Since 2014 each game available for purchase through Steam has a number of categories that can be used to describe the game. These categories are called tags, and the users of Steam can pick them based on their experience with the game. Steam allows a total of 20 tags to be associate with each game, and there are a total of 354 distinct tags. Overall the Indie tag has the largest number of games associated with it.

Action, Casual, and Adventure are the next three top categories. That Indie is the highest category is not very surprising since Steam provides a means for independent game developers to reach a sizeable audience that would be difficult otherwise.

The overlap in tags is also interesting with Indie and Action games being the most common ones on the service.


2014 2015 2016 2017 2018
Indie Indie Indie Indie Indie
Adventure Action Action Action Casual
Casual Adventure Casual Casual Action
Action Casual Adventure Adventure Adventure
Singleplayer Singleplayer Simulation Simulation Simulation
RPG Strategy Strategy Strategy Strategy
Strategy RPG Singleplayer VR Early Access
Simulation Simulation VR Early Access Singleplayer
Puzzle 2D RPG Singleplayer RPG
Free to Play Great Soundtrack Early Access RPG VR

By analyzing the top ten tags for each year since 2014, it’s possible to see certain types of games increase and sometimes decrease in popularity over time. For example it’s possible to see VR increase in popularity in 2016 and 2017, but that popularity appears to have waned in 2018. Early Access games have increased in popularity since 2016, and they are likely to be continuing that increase this year as well.


Word Cloud Analysis

Each game on Steam comes with a description in the form of a short blurb provided by the game’s developer as a sort of sales pitch to potential buyers. By using these descriptions, it’s possible to do a word cloud analysis to get an idea of how games on Steam are marketed and to also see what are the most common terms used by developers. Some terms are generally what one expect to find associated with games, like adventure and puzzle, but one term that is kind of surprising to see so prominently is VR.

This is surprising since even at its highest popularity point in 2017, it was only the 7th most popular tag. My guess as to why it’s so prominent is that there was a lot of buzz around VR games a few years ago and that  developers who use it wished to bring it to the attention of gamers because VR requires additional hardware to work properly.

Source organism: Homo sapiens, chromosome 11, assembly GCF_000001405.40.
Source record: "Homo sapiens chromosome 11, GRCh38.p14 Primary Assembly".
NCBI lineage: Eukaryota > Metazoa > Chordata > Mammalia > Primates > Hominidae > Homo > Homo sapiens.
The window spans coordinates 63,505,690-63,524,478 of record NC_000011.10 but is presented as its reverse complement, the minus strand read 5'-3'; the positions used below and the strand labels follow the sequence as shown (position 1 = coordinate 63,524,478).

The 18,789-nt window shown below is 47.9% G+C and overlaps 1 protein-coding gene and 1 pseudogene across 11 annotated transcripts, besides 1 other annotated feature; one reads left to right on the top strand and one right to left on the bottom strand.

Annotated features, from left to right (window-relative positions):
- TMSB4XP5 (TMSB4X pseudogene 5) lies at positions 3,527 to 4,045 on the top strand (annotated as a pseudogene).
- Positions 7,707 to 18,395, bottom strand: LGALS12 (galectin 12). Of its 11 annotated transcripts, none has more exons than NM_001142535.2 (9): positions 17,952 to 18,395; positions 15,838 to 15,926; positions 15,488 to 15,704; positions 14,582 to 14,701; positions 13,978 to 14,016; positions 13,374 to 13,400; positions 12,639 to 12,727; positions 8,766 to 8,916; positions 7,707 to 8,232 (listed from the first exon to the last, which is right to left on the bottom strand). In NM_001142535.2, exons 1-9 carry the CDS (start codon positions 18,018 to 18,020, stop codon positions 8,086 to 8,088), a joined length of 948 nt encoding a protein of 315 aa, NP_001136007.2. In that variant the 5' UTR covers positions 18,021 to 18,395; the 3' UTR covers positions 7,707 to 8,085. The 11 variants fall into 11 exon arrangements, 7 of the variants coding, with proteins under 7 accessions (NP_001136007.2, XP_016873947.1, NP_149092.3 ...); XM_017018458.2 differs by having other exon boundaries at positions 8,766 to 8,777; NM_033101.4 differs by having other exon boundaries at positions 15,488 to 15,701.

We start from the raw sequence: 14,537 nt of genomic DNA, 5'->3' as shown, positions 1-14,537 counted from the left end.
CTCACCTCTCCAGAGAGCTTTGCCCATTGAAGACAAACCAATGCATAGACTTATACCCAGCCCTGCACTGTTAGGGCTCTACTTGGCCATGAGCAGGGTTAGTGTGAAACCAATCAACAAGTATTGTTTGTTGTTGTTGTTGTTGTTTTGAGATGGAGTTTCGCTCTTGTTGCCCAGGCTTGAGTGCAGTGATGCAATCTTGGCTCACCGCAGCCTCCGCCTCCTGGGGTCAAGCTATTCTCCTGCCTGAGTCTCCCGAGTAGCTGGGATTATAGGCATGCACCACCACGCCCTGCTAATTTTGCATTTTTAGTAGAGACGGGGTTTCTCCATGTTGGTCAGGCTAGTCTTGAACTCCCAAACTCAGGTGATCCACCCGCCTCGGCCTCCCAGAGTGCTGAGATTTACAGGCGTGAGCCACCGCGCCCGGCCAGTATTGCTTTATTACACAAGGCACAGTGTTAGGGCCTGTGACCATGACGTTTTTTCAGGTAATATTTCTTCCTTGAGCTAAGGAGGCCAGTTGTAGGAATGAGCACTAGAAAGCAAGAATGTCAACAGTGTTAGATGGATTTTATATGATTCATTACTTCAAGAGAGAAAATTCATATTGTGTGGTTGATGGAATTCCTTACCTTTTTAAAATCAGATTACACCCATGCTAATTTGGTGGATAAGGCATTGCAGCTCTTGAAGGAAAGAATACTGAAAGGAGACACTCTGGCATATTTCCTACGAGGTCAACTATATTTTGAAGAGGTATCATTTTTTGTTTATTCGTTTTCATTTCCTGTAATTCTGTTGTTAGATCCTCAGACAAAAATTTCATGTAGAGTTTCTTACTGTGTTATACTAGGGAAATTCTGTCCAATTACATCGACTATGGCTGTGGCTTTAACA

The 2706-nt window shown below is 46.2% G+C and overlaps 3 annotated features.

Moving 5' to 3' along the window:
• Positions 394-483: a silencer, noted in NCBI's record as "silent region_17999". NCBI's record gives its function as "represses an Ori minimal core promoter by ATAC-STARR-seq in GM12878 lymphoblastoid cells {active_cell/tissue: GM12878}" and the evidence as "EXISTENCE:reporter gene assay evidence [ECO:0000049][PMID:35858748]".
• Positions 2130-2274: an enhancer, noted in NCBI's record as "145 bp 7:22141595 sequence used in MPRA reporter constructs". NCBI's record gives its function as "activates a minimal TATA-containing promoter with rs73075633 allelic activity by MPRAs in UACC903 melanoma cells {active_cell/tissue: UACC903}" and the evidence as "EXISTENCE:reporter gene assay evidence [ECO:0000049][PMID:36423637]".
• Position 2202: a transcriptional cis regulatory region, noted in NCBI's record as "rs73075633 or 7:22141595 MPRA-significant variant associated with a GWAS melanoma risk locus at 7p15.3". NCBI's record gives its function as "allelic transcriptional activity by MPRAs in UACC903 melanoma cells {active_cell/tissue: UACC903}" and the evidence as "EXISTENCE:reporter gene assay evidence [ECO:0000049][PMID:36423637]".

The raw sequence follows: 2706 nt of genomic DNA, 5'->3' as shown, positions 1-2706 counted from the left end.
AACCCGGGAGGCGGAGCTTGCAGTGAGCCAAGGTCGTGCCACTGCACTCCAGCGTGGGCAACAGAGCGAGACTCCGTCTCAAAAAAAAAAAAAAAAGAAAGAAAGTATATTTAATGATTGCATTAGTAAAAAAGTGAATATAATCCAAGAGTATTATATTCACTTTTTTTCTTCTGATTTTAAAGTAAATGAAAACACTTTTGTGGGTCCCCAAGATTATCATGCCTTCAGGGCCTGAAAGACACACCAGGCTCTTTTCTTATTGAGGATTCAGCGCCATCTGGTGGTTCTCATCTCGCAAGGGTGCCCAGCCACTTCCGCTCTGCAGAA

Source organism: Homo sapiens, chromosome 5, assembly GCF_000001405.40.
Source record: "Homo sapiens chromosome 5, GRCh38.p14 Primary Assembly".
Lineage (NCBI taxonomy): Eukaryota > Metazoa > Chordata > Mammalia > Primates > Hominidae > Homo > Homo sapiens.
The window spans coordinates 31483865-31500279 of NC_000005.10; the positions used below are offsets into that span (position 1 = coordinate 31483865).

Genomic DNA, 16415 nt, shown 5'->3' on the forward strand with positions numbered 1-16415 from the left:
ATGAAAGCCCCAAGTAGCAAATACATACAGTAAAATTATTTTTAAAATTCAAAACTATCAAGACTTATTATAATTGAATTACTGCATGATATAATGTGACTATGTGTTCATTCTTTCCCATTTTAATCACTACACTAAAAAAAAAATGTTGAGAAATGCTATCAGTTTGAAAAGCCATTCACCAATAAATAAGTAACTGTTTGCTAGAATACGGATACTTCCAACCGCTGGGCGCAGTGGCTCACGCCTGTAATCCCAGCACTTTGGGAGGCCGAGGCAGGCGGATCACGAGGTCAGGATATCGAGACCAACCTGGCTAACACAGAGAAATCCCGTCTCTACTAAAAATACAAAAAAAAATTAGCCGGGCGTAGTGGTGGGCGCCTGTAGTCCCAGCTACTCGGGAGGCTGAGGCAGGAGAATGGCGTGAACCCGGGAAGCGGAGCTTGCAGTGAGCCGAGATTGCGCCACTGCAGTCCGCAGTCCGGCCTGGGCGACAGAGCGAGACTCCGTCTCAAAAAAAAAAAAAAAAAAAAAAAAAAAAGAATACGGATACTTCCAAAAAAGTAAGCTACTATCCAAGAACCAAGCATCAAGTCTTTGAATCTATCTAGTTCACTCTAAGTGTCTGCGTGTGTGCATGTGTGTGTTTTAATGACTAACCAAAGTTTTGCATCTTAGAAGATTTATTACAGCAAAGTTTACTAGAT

Ideas for Future Development

The Steam platform provides a large amount of data about games, and it’s possible to see many trends using that data. One thing that I would like to do for future development is to scrape the reviews for each game along with the data about the games. One thing that would make this difficult is that the reviews are only available using an infinitely scrolling page, and some games have over a million reviews. Scrapy-splash will need to be implemented to access the reviews, and it might be worthwhile to only consider the most recent 500 reviews to keep the number to be scraped down to a manageable amount.

The skills I demoed here can be learned through taking Data Science with Machine Learning bootcamp with NYC Data Science Academy.

About Author

Sean Justice

Data scientist with a background in computer engineering and over a decade of experience working in a team environment to solve challenging problems. Interested in deep learning, especially computer vision and natural language processing.
View all posts by Sean Justice >

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Leave a Comment

John January 15, 2019
Sean, I left this message in your other article! Woops haha Anyway, awesome article! I use steam for my favorite pass-times. I have a few questions if you have a chance to speak with me. Please let me know how I can reach you and when you are available to chat. [email protected]